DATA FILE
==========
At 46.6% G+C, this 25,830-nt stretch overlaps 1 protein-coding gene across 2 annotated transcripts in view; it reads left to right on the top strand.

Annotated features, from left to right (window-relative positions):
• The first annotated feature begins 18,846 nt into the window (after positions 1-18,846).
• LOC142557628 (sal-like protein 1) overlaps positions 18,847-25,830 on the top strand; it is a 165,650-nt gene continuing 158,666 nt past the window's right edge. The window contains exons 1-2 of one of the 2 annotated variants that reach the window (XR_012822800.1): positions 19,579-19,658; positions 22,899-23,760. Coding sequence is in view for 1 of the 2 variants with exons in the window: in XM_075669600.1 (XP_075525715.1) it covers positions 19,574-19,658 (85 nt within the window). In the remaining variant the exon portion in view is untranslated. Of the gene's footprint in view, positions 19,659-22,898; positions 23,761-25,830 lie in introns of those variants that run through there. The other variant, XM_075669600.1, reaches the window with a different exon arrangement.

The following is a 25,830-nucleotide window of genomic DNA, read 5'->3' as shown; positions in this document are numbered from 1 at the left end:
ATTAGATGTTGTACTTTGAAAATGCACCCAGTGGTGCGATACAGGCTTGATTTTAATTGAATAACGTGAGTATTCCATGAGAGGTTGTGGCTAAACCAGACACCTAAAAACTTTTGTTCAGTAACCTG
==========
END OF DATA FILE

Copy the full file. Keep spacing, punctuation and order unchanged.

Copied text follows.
At 46.6% G+C, this 25,830-nt stretch overlaps 1 protein-coding gene across 2 annotated transcripts in view; it reads left to right on the top strand.

Annotated features, from left to right (window-relative positions):
• The first annotated feature begins 18,846 nt into the window (after positions 1-18,846).
• LOC142557628 (sal-like protein 1) overlaps positions 18,847-25,830 on the top strand; it is a 165,650-nt gene continuing 158,666 nt past the window's right edge. The window contains exons 1-2 of one of the 2 annotated variants that reach the window (XR_012822800.1): positions 19,579-19,658; positions 22,899-23,760. Coding sequence is in view for 1 of the 2 variants with exons in the window: in XM_075669600.1 (XP_075525715.1) it covers positions 19,574-19,658 (85 nt within the window). In the remaining variant the exon portion in view is untranslated. Of the gene's footprint in view, positions 19,659-22,898; positions 23,761-25,830 lie in introns of those variants that run through there. The other variant, XM_075669600.1, reaches the window with a different exon arrangement.

The following is a 25,830-nucleotide window of genomic DNA, read 5'->3' as shown; positions in this document are numbered from 1 at the left end:
ATTAGATGTTGTACTTTGAAAATGCACCCAGTGGTGCGATACAGGCTTGATTTTAATTGAATAACGTGAGTATTCCATGAGAGGTTGTGGCTAAACCAGACACCTAAAAACTTTTGTTCAGTAACCTG